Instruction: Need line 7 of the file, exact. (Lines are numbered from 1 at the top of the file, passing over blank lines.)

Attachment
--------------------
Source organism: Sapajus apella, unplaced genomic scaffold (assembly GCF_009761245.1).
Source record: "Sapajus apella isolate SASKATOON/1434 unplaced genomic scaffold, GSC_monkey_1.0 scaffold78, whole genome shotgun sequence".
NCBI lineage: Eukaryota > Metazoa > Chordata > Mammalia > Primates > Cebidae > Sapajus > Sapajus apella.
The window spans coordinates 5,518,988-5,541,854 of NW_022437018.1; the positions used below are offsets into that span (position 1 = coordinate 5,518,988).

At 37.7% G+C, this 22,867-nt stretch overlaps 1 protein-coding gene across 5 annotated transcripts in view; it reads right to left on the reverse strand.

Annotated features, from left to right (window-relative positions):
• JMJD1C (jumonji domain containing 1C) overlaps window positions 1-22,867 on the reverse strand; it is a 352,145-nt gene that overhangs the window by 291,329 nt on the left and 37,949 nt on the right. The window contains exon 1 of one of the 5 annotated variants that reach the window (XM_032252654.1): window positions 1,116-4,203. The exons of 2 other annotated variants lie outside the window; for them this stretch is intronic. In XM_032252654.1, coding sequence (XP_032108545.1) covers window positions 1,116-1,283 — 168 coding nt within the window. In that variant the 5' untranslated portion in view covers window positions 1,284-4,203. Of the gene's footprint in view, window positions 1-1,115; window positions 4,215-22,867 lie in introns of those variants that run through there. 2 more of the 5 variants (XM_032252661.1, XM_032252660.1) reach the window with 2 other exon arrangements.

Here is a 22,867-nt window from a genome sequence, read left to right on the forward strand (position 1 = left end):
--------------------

• JMJD1C (jumonji domain containing 1C) overlaps window positions 1-22,867 on the reverse strand; it is a 352,145-nt gene that overhangs the window by 291,329 nt on the left and 37,949 nt on the right. The window contains exon 1 of one of the 5 annotated variants that reach the window (XM_032252654.1): window positions 1,116-4,203. The exons of 2 other annotated variants lie outside the window; for them this stretch is intronic. In XM_032252654.1, coding sequence (XP_032108545.1) covers window positions 1,116-1,283 — 168 coding nt within the window. In that variant the 5' untranslated portion in view covers window positions 1,284-4,203. Of the gene's footprint in view, window positions 1-1,115; window positions 4,215-22,867 lie in introns of those variants that run through there. 2 more of the 5 variants (XM_032252661.1, XM_032252660.1) reach the window with 2 other exon arrangements.